By Conrad Dudderar
Senior Staff Writer
A truck driver charged with felony murder in a crash that killed a Yukon businessman is ready to enter a plea.
Oklahoma City’s Donald Garrett Biffle, 27, is due to appear Oct. 22 at a district court arraignment before Canadian County District Judge Jack McCurdy.
Defendant Biffle has waived his “right to a preliminary hearing” so he “might enter a plea” to charges of second-degree murder, unlawful possession of controlled dangerous substance and unlawful possession of drug paraphernalia, according to court documents.
Biffle was charged in April for his role in a fatal traffic collision on Nov. 24, 2019 at the intersection of State Highway 66 and Banner Road.
Prosecutors allege Biffle was driving a 1996 Peterbilt tractor-trailer while under the influence of methamphetamine when he collided with Yukon’s Ray Lee Davis, who was driving a 2019 Kawasaki motorcycle.
Davis, 73, was a U.S. Navy veteran who owned a retail carpet store in Yukon.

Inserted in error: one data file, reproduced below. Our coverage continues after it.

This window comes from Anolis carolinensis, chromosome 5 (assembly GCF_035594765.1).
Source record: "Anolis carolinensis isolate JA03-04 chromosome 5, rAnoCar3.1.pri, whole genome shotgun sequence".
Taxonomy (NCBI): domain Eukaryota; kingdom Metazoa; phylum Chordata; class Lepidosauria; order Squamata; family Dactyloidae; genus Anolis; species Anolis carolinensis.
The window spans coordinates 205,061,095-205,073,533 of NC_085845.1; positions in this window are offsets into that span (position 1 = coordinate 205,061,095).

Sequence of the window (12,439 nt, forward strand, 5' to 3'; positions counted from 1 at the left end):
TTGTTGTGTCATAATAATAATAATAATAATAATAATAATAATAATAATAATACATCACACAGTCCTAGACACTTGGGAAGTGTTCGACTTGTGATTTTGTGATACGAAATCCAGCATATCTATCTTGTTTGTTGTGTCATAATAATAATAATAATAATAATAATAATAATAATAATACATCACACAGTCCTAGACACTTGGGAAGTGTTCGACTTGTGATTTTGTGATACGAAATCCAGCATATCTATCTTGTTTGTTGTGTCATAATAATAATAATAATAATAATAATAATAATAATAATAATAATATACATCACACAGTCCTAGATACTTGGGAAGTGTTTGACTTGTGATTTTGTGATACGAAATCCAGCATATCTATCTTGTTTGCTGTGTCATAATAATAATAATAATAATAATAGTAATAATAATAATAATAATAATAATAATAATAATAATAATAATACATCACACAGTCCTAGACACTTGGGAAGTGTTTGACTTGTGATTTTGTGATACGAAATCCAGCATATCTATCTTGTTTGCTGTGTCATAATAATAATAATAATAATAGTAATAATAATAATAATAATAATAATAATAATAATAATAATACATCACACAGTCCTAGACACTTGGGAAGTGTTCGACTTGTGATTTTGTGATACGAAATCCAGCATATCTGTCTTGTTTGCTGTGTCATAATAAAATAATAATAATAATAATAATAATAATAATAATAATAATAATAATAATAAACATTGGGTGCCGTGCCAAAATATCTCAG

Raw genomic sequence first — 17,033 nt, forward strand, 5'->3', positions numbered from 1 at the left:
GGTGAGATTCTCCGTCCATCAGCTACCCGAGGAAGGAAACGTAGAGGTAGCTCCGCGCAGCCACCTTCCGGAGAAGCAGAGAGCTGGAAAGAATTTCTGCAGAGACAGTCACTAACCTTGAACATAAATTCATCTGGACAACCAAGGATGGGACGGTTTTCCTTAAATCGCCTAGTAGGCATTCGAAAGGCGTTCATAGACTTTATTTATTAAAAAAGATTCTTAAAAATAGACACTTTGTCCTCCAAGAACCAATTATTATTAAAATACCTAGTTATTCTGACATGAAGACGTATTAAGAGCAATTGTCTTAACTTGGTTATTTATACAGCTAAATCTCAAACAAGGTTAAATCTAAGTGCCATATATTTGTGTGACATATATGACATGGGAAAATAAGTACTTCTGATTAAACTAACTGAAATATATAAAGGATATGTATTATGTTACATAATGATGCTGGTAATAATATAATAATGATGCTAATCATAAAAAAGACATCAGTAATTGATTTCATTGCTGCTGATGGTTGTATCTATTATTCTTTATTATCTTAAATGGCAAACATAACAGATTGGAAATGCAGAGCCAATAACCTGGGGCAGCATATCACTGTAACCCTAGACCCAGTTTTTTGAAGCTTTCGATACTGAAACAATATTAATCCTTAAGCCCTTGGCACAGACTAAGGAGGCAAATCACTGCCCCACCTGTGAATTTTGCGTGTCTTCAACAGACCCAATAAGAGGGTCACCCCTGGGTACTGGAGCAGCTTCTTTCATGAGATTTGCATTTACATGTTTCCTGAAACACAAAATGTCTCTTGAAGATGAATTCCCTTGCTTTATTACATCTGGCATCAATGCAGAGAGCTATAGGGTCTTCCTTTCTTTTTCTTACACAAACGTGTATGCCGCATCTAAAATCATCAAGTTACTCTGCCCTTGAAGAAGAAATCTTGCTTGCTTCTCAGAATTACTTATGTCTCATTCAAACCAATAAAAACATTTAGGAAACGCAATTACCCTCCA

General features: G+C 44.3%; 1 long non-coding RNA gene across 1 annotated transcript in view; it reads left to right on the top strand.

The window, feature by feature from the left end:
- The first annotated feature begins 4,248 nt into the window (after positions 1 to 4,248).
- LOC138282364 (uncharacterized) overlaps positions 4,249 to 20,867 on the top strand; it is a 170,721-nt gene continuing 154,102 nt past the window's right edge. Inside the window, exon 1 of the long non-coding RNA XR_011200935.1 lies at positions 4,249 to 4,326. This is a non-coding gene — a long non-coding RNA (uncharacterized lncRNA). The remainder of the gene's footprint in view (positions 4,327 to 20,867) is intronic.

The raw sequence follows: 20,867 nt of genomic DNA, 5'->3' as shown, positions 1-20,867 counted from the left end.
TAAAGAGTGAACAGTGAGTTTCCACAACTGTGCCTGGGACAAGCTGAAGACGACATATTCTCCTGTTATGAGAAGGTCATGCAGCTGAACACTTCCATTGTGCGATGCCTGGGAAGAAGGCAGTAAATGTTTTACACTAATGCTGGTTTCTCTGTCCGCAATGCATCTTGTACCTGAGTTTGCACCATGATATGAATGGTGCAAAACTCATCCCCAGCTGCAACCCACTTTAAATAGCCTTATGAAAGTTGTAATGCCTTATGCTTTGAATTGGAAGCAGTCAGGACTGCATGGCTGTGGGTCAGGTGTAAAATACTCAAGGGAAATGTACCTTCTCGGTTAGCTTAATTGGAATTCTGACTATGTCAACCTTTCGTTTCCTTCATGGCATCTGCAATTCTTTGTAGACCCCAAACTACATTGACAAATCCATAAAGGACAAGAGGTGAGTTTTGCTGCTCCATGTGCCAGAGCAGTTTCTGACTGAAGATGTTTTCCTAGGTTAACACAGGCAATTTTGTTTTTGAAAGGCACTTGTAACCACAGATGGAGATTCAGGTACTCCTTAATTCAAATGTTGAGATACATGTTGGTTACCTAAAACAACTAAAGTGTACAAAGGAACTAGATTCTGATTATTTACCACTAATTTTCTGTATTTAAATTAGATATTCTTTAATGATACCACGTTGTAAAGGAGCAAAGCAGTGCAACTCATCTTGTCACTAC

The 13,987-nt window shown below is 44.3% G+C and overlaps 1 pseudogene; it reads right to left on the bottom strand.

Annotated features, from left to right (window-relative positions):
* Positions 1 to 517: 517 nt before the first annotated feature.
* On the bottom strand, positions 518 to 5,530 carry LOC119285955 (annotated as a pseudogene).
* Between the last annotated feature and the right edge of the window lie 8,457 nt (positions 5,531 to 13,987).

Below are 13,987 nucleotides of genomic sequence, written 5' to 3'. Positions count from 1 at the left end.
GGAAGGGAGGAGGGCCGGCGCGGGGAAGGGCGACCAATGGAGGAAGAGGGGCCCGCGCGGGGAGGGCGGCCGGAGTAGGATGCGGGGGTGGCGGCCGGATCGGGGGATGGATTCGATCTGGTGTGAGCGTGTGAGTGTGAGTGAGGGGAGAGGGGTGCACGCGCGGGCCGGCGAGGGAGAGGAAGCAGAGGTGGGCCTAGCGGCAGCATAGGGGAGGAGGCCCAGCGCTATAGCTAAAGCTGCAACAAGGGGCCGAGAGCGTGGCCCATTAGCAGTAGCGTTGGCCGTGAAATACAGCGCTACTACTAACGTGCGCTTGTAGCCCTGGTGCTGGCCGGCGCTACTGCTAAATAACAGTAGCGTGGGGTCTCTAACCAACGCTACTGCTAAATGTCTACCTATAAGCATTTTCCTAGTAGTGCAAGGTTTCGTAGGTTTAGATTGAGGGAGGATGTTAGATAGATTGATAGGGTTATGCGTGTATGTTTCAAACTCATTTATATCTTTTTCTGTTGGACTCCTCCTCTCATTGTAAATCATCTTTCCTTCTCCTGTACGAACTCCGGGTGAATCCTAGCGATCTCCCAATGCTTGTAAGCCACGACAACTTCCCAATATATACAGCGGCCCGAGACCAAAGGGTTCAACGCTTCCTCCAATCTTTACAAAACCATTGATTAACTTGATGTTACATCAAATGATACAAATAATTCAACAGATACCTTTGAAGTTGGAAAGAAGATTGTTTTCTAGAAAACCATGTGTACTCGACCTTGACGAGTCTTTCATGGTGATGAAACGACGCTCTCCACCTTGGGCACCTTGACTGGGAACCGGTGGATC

Oklahoma Highway Patrol trooper Michael Wallace cited Biffle – who was driving north on Banner Road – for failing to yield because he ran through a stop sign at SH-66.
Davis was wearing a helmet while riding his motorcycle along SH-66, which – at the time – did not have westbound or eastbound stop signs at the Banner Road intersection.
Davis crashed into the driver’s side of the semi-truck and was pronounced dead at the scene due to blunt force trauma, according to an OHP report.
Second-degree murder is punishable by 10 years to life in prison. The defendant faces up to two more years in jail and/or fines totaling $2,000 on the drug charges.
Prosecuting the case is Assistant District Attorney Eric Epplin. The defendant is represented by public defenders.
Biffle had a previous driving under the influence conviction in Oklahoma County in November 2012, court records show.
The SH-66/Banner Road intersection has been the site of several dozen serious accidents, including several fatalities, since the early 1990s.
After the November 2019 fatal crash, temporary safety improvements were made to the intersection. It is now a four-way stop with flashing lights in all directions, with large advance warning signs and rumble strips.
The Oklahoma Department of Transportation, working with Canadian County Commissioners, is considering permanent upgrades – such as installing a roundabout or new traffic signal lights.